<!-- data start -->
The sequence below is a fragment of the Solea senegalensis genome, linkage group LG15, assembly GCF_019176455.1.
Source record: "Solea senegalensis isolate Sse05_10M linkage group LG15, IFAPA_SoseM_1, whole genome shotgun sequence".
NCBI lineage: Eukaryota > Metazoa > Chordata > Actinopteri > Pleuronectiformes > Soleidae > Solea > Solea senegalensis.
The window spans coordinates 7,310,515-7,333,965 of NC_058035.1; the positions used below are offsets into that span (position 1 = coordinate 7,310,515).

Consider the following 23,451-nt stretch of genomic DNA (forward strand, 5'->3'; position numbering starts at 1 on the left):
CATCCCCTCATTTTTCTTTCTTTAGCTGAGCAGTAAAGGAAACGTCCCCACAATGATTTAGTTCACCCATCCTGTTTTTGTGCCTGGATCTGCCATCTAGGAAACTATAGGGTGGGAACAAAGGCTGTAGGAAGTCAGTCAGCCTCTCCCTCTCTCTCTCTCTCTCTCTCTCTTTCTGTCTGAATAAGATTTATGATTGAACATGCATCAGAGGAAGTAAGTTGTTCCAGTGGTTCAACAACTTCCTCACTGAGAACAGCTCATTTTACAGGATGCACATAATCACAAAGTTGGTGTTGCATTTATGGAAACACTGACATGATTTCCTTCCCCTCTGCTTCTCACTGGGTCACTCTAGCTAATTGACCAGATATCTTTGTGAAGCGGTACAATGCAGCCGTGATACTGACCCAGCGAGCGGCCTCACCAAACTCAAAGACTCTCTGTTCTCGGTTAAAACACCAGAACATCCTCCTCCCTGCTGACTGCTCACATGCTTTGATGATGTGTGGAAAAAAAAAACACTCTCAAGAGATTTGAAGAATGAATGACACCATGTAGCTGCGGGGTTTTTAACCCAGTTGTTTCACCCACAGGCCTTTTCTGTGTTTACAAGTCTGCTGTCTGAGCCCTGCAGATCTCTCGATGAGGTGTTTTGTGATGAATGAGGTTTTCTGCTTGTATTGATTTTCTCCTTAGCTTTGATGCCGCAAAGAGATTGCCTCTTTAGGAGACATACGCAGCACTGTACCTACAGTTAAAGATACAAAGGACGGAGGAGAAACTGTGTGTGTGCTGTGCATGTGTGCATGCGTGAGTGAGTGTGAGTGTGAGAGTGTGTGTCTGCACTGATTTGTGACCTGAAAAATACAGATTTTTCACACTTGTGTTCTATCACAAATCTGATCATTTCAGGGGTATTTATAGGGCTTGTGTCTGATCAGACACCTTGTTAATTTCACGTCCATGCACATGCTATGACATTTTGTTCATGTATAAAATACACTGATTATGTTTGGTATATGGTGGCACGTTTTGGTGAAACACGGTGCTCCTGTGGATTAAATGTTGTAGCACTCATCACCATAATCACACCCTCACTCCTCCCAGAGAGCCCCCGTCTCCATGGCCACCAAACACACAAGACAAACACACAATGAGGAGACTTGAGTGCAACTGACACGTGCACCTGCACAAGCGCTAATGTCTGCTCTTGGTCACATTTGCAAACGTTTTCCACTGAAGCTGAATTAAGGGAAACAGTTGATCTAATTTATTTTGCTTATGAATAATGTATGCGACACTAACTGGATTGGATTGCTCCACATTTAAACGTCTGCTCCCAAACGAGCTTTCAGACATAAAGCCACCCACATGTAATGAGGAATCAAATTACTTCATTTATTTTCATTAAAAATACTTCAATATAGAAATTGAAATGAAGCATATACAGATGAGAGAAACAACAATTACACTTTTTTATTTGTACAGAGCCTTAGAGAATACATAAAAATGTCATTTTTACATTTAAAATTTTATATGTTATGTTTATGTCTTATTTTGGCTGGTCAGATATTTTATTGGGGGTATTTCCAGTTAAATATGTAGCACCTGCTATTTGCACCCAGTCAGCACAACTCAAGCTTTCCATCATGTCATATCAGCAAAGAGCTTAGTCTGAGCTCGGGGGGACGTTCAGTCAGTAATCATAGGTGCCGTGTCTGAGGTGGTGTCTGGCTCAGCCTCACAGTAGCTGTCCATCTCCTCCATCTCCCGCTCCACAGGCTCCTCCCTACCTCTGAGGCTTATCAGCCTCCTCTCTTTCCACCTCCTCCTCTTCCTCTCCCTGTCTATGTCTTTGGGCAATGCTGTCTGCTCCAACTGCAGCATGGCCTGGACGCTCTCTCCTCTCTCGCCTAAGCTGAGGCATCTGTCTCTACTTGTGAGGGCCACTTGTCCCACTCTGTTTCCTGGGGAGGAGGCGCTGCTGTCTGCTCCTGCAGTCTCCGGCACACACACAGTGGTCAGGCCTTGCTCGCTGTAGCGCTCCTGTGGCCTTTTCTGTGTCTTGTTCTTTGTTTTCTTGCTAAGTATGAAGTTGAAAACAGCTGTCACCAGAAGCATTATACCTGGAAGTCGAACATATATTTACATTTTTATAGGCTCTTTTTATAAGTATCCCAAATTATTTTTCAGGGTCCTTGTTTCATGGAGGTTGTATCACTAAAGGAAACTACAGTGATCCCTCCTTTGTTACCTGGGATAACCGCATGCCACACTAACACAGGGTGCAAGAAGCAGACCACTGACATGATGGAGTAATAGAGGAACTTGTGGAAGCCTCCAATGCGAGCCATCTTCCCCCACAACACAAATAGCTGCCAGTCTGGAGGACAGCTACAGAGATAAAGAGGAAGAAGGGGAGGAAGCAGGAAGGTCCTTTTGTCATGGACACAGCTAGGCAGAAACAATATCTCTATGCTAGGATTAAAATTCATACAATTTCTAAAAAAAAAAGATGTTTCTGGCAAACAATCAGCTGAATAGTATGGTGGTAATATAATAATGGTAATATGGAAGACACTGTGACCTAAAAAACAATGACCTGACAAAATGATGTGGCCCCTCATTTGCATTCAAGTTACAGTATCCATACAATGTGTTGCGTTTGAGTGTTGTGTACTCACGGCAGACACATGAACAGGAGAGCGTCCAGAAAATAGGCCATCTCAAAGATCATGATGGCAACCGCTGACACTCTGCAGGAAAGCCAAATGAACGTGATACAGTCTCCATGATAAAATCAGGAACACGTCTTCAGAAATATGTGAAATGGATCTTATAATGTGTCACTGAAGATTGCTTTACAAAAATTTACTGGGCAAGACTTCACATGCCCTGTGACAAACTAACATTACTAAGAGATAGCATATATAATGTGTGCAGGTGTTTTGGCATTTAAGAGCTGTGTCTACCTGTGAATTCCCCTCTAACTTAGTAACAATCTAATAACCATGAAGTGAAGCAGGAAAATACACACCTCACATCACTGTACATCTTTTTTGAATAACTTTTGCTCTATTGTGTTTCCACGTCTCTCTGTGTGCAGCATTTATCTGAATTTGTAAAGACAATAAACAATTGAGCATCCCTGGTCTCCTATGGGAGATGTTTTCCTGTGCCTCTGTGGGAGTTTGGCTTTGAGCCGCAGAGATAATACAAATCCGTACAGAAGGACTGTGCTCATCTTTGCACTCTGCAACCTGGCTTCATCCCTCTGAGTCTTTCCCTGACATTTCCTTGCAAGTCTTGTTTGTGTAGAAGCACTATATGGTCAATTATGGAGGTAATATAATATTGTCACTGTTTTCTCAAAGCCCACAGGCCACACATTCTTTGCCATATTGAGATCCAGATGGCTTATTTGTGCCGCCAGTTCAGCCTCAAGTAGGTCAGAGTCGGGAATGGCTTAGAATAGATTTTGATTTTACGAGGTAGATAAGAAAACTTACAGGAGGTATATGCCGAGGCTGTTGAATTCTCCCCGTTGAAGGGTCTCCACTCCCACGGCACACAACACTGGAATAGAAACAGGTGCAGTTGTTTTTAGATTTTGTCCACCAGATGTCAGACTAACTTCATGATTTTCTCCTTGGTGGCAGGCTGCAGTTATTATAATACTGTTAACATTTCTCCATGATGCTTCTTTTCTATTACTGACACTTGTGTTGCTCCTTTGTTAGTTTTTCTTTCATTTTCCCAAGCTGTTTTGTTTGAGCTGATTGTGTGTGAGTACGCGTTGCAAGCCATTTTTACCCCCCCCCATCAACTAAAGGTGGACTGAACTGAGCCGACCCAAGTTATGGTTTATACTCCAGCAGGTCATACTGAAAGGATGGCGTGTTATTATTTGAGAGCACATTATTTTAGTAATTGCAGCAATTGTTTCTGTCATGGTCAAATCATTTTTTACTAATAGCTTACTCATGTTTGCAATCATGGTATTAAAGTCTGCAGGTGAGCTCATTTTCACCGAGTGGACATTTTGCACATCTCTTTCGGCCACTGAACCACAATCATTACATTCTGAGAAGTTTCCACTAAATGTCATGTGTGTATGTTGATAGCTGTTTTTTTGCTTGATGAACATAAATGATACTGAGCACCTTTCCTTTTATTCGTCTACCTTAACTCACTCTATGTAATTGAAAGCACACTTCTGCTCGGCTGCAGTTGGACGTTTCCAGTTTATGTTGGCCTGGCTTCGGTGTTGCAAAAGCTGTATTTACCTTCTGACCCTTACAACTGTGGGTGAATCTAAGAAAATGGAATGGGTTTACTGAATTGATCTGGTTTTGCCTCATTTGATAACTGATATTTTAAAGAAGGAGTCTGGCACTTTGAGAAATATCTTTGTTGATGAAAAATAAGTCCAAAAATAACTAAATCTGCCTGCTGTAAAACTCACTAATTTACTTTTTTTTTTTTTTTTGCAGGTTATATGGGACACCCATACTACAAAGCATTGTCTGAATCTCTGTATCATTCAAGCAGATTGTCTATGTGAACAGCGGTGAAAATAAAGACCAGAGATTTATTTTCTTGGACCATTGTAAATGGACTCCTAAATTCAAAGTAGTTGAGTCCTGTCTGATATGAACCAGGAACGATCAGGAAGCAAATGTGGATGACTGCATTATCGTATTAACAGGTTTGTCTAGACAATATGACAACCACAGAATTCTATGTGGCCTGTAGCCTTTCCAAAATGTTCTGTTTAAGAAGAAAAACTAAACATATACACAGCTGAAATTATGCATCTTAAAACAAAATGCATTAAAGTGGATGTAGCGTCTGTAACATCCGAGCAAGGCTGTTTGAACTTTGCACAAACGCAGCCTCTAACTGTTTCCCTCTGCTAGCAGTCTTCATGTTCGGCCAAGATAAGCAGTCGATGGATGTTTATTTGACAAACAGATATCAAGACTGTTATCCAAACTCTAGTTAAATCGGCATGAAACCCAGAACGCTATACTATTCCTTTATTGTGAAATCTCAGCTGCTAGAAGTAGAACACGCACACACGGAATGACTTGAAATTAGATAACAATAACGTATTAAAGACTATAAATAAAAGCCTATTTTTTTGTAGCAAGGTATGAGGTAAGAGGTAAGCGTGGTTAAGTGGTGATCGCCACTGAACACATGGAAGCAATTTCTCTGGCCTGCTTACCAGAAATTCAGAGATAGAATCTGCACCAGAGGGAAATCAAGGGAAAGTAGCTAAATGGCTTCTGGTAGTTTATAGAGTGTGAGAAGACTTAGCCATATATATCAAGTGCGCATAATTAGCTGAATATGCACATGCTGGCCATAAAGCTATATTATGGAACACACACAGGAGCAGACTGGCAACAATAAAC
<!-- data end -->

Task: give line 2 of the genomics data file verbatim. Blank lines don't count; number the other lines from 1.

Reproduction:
Source record: "Solea senegalensis isolate Sse05_10M linkage group LG15, IFAPA_SoseM_1, whole genome shotgun sequence".